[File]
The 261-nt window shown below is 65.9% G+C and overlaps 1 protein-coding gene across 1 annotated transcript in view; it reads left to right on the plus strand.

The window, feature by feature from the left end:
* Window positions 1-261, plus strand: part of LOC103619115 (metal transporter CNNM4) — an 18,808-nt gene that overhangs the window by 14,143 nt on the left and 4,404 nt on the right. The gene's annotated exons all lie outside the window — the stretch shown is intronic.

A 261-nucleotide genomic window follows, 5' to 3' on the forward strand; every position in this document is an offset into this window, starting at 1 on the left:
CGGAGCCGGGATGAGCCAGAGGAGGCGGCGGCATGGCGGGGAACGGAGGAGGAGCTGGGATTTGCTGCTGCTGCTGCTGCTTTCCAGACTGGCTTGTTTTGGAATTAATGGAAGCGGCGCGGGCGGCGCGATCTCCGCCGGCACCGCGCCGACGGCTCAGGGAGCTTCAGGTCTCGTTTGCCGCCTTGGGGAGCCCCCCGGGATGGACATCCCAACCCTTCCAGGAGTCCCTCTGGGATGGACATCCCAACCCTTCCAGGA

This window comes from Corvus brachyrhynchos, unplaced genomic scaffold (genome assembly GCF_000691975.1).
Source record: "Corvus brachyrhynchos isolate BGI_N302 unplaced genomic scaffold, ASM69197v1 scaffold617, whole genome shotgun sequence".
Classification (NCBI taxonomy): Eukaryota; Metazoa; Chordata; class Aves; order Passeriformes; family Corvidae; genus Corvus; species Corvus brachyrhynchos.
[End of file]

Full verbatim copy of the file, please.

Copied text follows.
The 261-nt window shown below is 65.9% G+C and overlaps 1 protein-coding gene across 1 annotated transcript in view; it reads left to right on the plus strand.

The window, feature by feature from the left end:
* Window positions 1-261, plus strand: part of LOC103619115 (metal transporter CNNM4) — an 18,808-nt gene that overhangs the window by 14,143 nt on the left and 4,404 nt on the right. The gene's annotated exons all lie outside the window — the stretch shown is intronic.

A 261-nucleotide genomic window follows, 5' to 3' on the forward strand; every position in this document is an offset into this window, starting at 1 on the left:
CGGAGCCGGGATGAGCCAGAGGAGGCGGCGGCATGGCGGGGAACGGAGGAGGAGCTGGGATTTGCTGCTGCTGCTGCTGCTTTCCAGACTGGCTTGTTTTGGAATTAATGGAAGCGGCGCGGGCGGCGCGATCTCCGCCGGCACCGCGCCGACGGCTCAGGGAGCTTCAGGTCTCGTTTGCCGCCTTGGGGAGCCCCCCGGGATGGACATCCCAACCCTTCCAGGAGTCCCTCTGGGATGGACATCCCAACCCTTCCAGGA

This window comes from Corvus brachyrhynchos, unplaced genomic scaffold (genome assembly GCF_000691975.1).
Source record: "Corvus brachyrhynchos isolate BGI_N302 unplaced genomic scaffold, ASM69197v1 scaffold617, whole genome shotgun sequence".
Classification (NCBI taxonomy): Eukaryota; Metazoa; Chordata; class Aves; order Passeriformes; family Corvidae; genus Corvus; species Corvus brachyrhynchos.